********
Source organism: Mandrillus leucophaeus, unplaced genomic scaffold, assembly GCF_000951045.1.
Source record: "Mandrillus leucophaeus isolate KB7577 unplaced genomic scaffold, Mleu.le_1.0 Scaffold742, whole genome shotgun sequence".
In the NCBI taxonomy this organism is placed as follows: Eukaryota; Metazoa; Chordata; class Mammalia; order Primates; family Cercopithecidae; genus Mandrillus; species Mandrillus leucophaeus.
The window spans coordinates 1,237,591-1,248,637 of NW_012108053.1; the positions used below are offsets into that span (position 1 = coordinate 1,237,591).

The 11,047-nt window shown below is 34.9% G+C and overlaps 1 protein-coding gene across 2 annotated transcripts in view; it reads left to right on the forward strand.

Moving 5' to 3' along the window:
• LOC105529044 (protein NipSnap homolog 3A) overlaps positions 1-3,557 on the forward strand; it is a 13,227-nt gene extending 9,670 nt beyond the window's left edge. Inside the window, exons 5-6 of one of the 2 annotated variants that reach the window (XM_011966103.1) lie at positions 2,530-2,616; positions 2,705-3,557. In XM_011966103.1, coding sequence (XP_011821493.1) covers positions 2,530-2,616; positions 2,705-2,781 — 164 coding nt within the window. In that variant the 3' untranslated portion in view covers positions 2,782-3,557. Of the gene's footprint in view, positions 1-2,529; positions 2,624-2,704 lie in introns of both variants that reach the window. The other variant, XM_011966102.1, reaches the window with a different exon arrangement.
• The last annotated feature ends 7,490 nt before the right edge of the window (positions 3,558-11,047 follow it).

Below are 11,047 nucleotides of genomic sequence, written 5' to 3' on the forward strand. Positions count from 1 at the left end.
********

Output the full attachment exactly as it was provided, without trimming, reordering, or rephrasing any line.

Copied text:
Source organism: Mandrillus leucophaeus, unplaced genomic scaffold, assembly GCF_000951045.1.
Source record: "Mandrillus leucophaeus isolate KB7577 unplaced genomic scaffold, Mleu.le_1.0 Scaffold742, whole genome shotgun sequence".
In the NCBI taxonomy this organism is placed as follows: Eukaryota; Metazoa; Chordata; class Mammalia; order Primates; family Cercopithecidae; genus Mandrillus; species Mandrillus leucophaeus.
The window spans coordinates 1,237,591-1,248,637 of NW_012108053.1; the positions used below are offsets into that span (position 1 = coordinate 1,237,591).

The 11,047-nt window shown below is 34.9% G+C and overlaps 1 protein-coding gene across 2 annotated transcripts in view; it reads left to right on the forward strand.

Moving 5' to 3' along the window:
• LOC105529044 (protein NipSnap homolog 3A) overlaps positions 1-3,557 on the forward strand; it is a 13,227-nt gene extending 9,670 nt beyond the window's left edge. Inside the window, exons 5-6 of one of the 2 annotated variants that reach the window (XM_011966103.1) lie at positions 2,530-2,616; positions 2,705-3,557. In XM_011966103.1, coding sequence (XP_011821493.1) covers positions 2,530-2,616; positions 2,705-2,781 — 164 coding nt within the window. In that variant the 3' untranslated portion in view covers positions 2,782-3,557. Of the gene's footprint in view, positions 1-2,529; positions 2,624-2,704 lie in introns of both variants that reach the window. The other variant, XM_011966102.1, reaches the window with a different exon arrangement.
• The last annotated feature ends 7,490 nt before the right edge of the window (positions 3,558-11,047 follow it).

Below are 11,047 nucleotides of genomic sequence, written 5' to 3' on the forward strand. Positions count from 1 at the left end.